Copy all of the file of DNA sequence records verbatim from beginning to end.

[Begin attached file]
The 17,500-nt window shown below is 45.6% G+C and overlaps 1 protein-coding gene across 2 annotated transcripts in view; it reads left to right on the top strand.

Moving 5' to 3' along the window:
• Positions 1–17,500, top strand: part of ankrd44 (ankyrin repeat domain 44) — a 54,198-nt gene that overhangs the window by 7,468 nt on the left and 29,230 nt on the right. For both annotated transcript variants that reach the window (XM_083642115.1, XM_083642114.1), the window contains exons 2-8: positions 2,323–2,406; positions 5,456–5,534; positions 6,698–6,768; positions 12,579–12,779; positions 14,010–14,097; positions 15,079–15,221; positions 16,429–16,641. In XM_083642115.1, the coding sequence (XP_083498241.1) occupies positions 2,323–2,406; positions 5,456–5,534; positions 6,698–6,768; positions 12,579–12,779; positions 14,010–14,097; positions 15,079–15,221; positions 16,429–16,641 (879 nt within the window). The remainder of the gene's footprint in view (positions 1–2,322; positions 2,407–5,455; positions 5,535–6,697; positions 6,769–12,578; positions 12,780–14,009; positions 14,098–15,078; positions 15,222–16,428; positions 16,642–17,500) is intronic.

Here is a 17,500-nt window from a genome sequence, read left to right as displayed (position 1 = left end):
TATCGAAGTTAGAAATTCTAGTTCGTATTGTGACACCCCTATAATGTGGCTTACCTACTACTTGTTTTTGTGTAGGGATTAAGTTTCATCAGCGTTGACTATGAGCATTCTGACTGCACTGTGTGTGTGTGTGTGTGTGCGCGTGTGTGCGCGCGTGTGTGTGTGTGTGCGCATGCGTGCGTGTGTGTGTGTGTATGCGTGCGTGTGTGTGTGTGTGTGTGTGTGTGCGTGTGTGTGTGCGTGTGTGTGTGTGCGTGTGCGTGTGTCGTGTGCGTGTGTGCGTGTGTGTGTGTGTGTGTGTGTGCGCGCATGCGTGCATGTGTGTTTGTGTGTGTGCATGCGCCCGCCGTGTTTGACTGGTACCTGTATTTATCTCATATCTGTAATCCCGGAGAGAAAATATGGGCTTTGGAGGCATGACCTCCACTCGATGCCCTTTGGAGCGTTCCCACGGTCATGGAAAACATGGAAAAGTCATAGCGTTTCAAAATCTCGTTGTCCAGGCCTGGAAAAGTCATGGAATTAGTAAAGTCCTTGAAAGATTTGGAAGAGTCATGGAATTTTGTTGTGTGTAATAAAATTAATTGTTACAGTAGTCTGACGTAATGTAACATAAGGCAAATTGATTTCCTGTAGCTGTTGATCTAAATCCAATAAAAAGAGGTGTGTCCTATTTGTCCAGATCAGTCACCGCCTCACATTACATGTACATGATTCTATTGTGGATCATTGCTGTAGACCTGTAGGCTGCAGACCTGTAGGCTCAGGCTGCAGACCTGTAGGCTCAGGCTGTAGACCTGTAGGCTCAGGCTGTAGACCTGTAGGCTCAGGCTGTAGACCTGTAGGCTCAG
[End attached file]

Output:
The 17,500-nt window shown below is 45.6% G+C and overlaps 1 protein-coding gene across 2 annotated transcripts in view; it reads left to right on the top strand.

Moving 5' to 3' along the window:
• Positions 1–17,500, top strand: part of ankrd44 (ankyrin repeat domain 44) — a 54,198-nt gene that overhangs the window by 7,468 nt on the left and 29,230 nt on the right. For both annotated transcript variants that reach the window (XM_083642115.1, XM_083642114.1), the window contains exons 2-8: positions 2,323–2,406; positions 5,456–5,534; positions 6,698–6,768; positions 12,579–12,779; positions 14,010–14,097; positions 15,079–15,221; positions 16,429–16,641. In XM_083642115.1, the coding sequence (XP_083498241.1) occupies positions 2,323–2,406; positions 5,456–5,534; positions 6,698–6,768; positions 12,579–12,779; positions 14,010–14,097; positions 15,079–15,221; positions 16,429–16,641 (879 nt within the window). The remainder of the gene's footprint in view (positions 1–2,322; positions 2,407–5,455; positions 5,535–6,697; positions 6,769–12,578; positions 12,780–14,009; positions 14,098–15,078; positions 15,222–16,428; positions 16,642–17,500) is intronic.

Here is a 17,500-nt window from a genome sequence, read left to right as displayed (position 1 = left end):
TATCGAAGTTAGAAATTCTAGTTCGTATTGTGACACCCCTATAATGTGGCTTACCTACTACTTGTTTTTGTGTAGGGATTAAGTTTCATCAGCGTTGACTATGAGCATTCTGACTGCACTGTGTGTGTGTGTGTGTGTGCGCGTGTGTGCGCGCGTGTGTGTGTGTGTGCGCATGCGTGCGTGTGTGTGTGTGTATGCGTGCGTGTGTGTGTGTGTGTGTGTGTGTGCGTGTGTGTGTGCGTGTGTGTGTGTGCGTGTGCGTGTGTCGTGTGCGTGTGTGCGTGTGTGTGTGTGTGTGTGTGTGCGCGCATGCGTGCATGTGTGTTTGTGTGTGTGCATGCGCCCGCCGTGTTTGACTGGTACCTGTATTTATCTCATATCTGTAATCCCGGAGAGAAAATATGGGCTTTGGAGGCATGACCTCCACTCGATGCCCTTTGGAGCGTTCCCACGGTCATGGAAAACATGGAAAAGTCATAGCGTTTCAAAATCTCGTTGTCCAGGCCTGGAAAAGTCATGGAATTAGTAAAGTCCTTGAAAGATTTGGAAGAGTCATGGAATTTTGTTGTGTGTAATAAAATTAATTGTTACAGTAGTCTGACGTAATGTAACATAAGGCAAATTGATTTCCTGTAGCTGTTGATCTAAATCCAATAAAAAGAGGTGTGTCCTATTTGTCCAGATCAGTCACCGCCTCACATTACATGTACATGATTCTATTGTGGATCATTGCTGTAGACCTGTAGGCTGCAGACCTGTAGGCTCAGGCTGCAGACCTGTAGGCTCAGGCTGTAGACCTGTAGGCTCAGGCTGTAGACCTGTAGGCTCAGGCTGTAGACCTGTAGGCTCAG